Trump breaks si­lence, de­cries do­mes­tic violence

The Globe and Mail (Prairie Edition) - - NEWS - JONATHAN LEMIRE ZEKE MILLER

U.S. Pres­i­dent Don­ald Trump at last broke his si­lence on Wed­nes­day to ex­plic­itly de­nounce do­mes­tic violence in the wake of al­le­ga­tions that a top White House aide had abused two for­mer wives. Chief of staff John Kelly, un­der fire for mis­han­dling the mat­ter, stayed largely out of sight, his future in doubt and the White House in tu­mult.

The chaos sur­round­ing the de­par­ture of aide Rob Porter put a harsh spot­light on Mr. Kelly, the re­tired gen­eral who was brought on last sum­mer to in­stil mil­i­tary­like dis­ci­pline in the free-wheel­ing West Wing. Ques­tions per­sisted about what and when Mr. Kelly knew about the abuse al­le­ga­tions against Mr. Porter, who re­signed as staff sec­re­tary last week after the ac­cu­sa­tions be­came pub­lic.

West Wing aides have had their faith in the chief of staff shaken and morale has plunged to lev­els not seen since last spring’s fir­ing of FBI di­rec­tor James Comey and the Au­gust up­roar over Mr. Trump’s re­fusal to de­nounce white su­prem­a­cists after the violence in Char­lottesville, Va.

This White House scan­dal erupted ini­tially with­out the Pres­i­dent’s in­volve­ment. But Mr. Trump fed the fury last week when he de­fended Mr. Porter and ques­tioned the #Me­Too move­ment that sprang up in re­cent months to protest the mis­treat­ment of many women.

In Mr. Trump’s first com­ments after Mr. Porter re­signed, he praised his for­mer aide. Next, he ap­peared to cast doubt on the exwives’ al­le­ga­tions by tweet­ing: “Peo­ples lives are be­ing shat­tered and de­stroyed by a mere al­le­ga­tion.”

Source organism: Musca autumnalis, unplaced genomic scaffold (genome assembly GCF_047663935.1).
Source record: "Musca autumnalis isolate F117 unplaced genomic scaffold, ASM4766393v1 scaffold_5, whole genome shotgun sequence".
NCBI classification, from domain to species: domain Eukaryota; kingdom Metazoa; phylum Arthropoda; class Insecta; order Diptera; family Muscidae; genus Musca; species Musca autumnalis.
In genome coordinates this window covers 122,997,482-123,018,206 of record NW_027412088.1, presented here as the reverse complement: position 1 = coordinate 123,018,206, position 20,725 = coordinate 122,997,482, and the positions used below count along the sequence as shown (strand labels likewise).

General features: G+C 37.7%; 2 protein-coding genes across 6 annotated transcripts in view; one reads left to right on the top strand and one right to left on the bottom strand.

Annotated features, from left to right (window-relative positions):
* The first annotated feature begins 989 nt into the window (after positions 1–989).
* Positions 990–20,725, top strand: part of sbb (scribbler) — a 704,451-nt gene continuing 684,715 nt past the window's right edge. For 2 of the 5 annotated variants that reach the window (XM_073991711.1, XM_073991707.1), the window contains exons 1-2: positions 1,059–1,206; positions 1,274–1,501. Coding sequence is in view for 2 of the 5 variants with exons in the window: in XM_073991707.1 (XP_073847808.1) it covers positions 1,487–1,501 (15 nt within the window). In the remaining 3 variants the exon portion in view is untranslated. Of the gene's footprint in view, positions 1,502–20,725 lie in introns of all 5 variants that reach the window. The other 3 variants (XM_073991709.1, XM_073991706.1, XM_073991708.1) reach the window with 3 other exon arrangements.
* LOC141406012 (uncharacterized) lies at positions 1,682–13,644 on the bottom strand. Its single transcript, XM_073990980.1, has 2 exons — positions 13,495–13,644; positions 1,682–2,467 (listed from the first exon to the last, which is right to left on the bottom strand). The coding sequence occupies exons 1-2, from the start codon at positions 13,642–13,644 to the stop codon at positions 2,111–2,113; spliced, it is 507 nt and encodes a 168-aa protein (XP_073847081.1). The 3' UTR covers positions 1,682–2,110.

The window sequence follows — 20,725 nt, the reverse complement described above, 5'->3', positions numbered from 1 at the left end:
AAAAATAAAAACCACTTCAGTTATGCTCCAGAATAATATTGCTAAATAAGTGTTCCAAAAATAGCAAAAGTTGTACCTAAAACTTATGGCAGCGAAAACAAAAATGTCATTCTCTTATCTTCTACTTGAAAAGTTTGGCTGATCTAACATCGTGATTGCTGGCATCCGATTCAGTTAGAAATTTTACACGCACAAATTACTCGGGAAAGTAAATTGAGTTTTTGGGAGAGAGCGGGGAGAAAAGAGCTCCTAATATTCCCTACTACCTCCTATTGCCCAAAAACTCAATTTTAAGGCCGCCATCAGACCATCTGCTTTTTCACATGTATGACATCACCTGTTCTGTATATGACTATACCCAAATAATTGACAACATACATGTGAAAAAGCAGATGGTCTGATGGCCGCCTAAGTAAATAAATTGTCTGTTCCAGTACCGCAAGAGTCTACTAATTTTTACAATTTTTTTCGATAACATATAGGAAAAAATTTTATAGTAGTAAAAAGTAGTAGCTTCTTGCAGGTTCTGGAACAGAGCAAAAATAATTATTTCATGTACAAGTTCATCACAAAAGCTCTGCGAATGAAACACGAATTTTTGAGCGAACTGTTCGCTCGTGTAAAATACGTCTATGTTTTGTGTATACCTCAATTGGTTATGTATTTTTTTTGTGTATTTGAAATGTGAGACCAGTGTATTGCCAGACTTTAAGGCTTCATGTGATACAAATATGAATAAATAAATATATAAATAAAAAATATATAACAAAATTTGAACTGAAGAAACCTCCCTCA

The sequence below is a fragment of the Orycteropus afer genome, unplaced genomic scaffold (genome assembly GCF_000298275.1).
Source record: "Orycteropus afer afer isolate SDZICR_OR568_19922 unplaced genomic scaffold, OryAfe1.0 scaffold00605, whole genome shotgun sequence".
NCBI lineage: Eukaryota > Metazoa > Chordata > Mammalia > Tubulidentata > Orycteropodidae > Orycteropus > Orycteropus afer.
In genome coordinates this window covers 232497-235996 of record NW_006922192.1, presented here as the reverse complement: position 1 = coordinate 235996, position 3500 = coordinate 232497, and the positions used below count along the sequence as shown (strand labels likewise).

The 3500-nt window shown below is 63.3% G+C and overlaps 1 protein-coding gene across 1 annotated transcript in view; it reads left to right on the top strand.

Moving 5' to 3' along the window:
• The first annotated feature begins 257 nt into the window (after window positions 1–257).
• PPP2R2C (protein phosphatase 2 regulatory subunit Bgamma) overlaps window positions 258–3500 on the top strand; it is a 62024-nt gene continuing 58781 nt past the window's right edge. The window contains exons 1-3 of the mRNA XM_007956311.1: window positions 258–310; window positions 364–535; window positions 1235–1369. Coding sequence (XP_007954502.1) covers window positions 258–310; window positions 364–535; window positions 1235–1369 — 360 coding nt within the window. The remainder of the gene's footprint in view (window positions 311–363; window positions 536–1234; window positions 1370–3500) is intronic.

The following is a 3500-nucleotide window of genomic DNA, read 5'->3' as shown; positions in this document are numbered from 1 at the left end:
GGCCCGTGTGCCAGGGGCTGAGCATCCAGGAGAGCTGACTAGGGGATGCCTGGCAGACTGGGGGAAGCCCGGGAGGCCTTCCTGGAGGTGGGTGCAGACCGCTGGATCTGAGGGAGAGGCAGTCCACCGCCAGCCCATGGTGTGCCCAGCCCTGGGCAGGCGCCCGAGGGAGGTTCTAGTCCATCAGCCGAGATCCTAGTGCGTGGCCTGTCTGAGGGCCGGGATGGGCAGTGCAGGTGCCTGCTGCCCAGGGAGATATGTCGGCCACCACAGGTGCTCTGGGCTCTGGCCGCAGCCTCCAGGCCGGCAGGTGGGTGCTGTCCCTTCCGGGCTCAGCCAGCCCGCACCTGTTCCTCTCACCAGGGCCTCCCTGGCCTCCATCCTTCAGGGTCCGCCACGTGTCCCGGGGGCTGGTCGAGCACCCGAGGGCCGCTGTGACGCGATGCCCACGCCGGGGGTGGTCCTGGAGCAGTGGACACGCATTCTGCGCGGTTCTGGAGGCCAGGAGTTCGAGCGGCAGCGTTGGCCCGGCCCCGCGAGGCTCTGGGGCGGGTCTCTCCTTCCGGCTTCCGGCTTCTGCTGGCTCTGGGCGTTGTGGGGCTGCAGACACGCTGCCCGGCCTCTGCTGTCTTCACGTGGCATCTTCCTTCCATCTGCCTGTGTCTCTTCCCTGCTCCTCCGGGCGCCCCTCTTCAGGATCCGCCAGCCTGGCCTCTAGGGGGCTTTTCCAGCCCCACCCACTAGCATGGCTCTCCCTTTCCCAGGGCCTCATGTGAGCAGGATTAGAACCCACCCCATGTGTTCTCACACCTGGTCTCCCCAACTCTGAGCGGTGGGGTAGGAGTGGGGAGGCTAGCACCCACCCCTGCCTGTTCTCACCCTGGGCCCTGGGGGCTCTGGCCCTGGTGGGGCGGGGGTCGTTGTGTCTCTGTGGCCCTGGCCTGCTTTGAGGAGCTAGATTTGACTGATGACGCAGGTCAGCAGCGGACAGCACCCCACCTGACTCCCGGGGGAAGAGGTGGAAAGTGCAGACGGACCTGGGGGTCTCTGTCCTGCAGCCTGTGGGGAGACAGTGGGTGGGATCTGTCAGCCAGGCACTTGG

Fi­nally, on Wed­nes­day, Mr. Trump said the words that Democrats and Repub­li­cans alike had been lis­ten­ing for.

“I am to­tally op­posed to do­mes­tic violence and ev­ery­body here knows that,” Mr. Trump told re­porters in the Oval Of­fice. “I am to­tally op­posed to do­mes­tic violence of any kind. Every­one knows that and it al­most wouldn’t even have to be said. So now you hear it, but you all know it.”

The de­nun­ci­a­tion of do­mes­tic violence was greeted with re­lief by some West Wing aides. But a sense of unease about Mr. Kelly’s fate per­sisted.

For months, Mr. Kelly – with help from Mr. Porter – had es­tab­lished a sem­blance of sta­bil­ity in a White House of­ten rat­tled by an un­pre­dictable Pres­i­dent. That has eroded in a week’s time, as ac­counts about the han­dling of the Porter mat­ter con­tinue to shift and some aides come to be­lieve Mr. Kelly lied to save face and save his job.

Mr. Trump has com­plained to con­fi­dants that Mr. Kelly let the scan­dal spin out of con­trol and that the con­stantly shift­ing nar­ra­tives make the White House – and, by ex­ten­sion, Mr. Trump him­self – look am­a­teur­ish and in­com­pe­tent, ac­cord­ing to one per­son fa­mil­iar with the dis­cus­sions but not au­tho­rized to dis­cuss them pub­licly.

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